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This webpage reproduces part of
Latian Summers

by
Dorothea Roberts

Junior Army & Navy Stores, Limited
1903

The text is in the public domain,
except for my notes.
Any color photographs are
© William P. Thayer or as indicated.

This page has been carefully proofread
and I believe it to be free of errors.
If you find a mistake though,
please let me know!


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Chapter 1

p. vii Prefatory Words

The Lateinische Sommer,a now translated into English for the first time, forms the second volume of the series of five entitled by their author, Ferdinand Gregorovius, his Wanderjahre in Italien.

The following sketches and studies were written during his residence in Italy, when he was collecting materials for his great "History of the City of Rome in the Middle Ages." That important work has been translated into English by Mrs. Hamilton, and has now reached its second edition.

With Teutonic thoroughness, the genial East Prussian was wont to take up his abode, for months at a time, in some ancient hill town of the Sabina, or Latium, or in the southern Campania (this Campania is not to be confounded with the Roman Campagna), where the spirit and customs of the past still lingered, and the peasant population retained their ancestral characteristics. The huge relics of palaces — once the abode of the prelates and princes whose lives he was revivifying — p. viiistood near to give reality to the narrative he was compiling from the archives of Rome. In his chapter on the Roman Campagna, Gregorovius says: "Just when I had reached the central point of my History I found myself located at Genazzano, the ancient home of that great house of Colonna, which then played a conspicuous rôle both in Latium and in Rome." This may exemplify his method of study.

He loved the Italian people as warmly as he loved their beautiful, classic land. In those mountain villages he lived the simple, primitive life of the inhabitants. While his mornings were given to the study of books and old documents, his evenings were spent among the warm-hearted peasants, whose hard lives and simple pleasures he then shared.b

I need scarcely venture to commend his methods; much less is it needful for me to praise the great work he was then constructing from so many varied sources. It is obvious that, while gazing down from the encircling hills on the battlefields of generations long passed away, and exploring the ancient fortresses from which their lords descended to engage in war with jealous rivals all around them, the records of this great historian must have been imbued with reality and vividness.

p. ix These notebooks recording his first impressions of Italy have been translated into French, but never before into English, and I am told that they may prove interesting to English and American visitors to Rome, especially those who visit the Eternal City for a long enough period to enable them to explore for themselves those beautiful, encircling mountains which excited the enthusiastic admiration of Ferdinand Gregorovius.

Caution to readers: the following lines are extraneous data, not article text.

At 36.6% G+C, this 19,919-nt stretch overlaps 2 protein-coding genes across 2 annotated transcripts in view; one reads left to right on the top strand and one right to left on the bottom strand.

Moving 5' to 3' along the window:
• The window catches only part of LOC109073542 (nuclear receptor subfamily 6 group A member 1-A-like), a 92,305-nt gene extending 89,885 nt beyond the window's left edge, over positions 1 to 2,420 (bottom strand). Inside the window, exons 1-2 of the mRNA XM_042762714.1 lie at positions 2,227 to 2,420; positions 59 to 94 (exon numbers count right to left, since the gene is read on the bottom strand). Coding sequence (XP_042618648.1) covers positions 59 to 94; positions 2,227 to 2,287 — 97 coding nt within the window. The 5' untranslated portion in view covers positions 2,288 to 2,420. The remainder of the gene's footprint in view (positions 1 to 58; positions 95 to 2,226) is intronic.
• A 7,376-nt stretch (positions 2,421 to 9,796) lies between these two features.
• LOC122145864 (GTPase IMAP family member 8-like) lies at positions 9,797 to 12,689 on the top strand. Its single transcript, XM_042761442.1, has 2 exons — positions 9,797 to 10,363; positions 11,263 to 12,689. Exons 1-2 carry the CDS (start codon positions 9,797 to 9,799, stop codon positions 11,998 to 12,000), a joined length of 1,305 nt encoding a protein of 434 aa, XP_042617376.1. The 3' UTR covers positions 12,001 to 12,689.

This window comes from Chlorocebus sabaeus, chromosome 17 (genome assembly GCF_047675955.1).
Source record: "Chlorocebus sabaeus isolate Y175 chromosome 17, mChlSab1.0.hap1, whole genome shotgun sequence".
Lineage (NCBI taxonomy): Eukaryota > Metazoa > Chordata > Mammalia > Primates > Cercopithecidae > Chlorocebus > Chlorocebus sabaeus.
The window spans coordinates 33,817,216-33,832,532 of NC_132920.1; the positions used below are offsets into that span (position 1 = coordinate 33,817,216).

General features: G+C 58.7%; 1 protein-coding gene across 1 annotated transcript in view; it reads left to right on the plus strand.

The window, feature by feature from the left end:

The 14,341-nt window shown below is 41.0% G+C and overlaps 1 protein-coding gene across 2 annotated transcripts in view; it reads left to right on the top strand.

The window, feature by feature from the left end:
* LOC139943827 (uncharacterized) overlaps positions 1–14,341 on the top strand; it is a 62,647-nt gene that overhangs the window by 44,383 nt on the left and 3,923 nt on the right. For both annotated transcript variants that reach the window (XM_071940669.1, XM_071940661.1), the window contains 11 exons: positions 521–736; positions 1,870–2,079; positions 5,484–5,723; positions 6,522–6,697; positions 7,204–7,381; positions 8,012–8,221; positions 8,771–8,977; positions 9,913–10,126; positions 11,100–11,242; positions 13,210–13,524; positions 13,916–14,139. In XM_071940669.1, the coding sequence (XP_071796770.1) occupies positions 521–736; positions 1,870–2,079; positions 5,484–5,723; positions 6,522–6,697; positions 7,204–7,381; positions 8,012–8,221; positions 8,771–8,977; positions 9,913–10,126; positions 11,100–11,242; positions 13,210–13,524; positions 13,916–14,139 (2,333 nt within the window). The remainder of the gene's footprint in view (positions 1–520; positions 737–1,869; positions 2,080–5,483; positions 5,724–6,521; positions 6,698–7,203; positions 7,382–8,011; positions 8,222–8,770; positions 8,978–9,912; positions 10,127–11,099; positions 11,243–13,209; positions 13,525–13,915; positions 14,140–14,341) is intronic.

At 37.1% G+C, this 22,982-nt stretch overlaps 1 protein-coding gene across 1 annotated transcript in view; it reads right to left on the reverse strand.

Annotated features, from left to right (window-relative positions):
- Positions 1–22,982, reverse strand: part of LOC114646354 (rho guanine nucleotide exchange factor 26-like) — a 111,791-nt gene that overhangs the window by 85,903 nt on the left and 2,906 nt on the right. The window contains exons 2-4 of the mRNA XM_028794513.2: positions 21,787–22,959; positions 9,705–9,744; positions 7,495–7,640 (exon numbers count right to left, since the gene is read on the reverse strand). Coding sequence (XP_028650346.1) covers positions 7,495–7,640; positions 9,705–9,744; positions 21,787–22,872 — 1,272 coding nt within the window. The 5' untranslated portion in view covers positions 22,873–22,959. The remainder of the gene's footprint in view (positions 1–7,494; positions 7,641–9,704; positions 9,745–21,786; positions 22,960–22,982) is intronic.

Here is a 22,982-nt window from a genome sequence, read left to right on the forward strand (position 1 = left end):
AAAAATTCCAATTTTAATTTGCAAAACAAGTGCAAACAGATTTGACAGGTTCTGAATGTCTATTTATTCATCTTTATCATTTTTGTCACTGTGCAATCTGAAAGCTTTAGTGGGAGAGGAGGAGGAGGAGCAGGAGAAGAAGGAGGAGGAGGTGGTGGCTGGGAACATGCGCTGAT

Mr. Augustus Hare has utilised portions of the Lateinische Sommer. Some of us may even think those small-print quotations from our Gregorovius the most interesting of many given to the public by Mr. Hare in his interesting "Days near Rome." They sent me to the German book itself, yet my conscience would not allow me to transcribe Mr. Hare's version of the original, however much the style of so experienced a literary man may excel that of a mere novice.

While translating the following pages, the little white towns they describe were gleaming down upon me from the blue mountains of Latium and the Sabina. Looking over the Campagna, I could see the purple peak of Soracte rising to the left, solitary, and a dim vista of Umbrian summits was visible, stretching p. xnorthward. The sight of those lovely distant ranges suggested the inclusion in this little volume of a chapter from a later work by Gregorovius, entitled "An Excursion in the Sabina and Umbria," written, after the Italian Revolution, in 1861. It shows Italy as she appeared just after her unification, and replaces a record of the devastations wrought from the earliest days by the river Tiber upon the Eternal City. Another chapter has been omitted as it deals with the sojourn of the Popes at Avignon, and may link itself on some day to a translation of another small book by Gregorovius, entitled "The Monuments of the Popes in St. Peter's." This I am about to translate into English.

Dorothea Roberts

Rome, 1898‑99.


Thayer's Notes:

a Such was the title of a volume of the Wanderjahre in Italien. It is in the singular: a Latin Summer.

b That may be true; but a striking indication to the contrary in at least one instance is given by Gregorovius himself in his account of his stay at Aspra, in Chapter 6 of Roberts' translation.


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Page updated: 24 Dec 12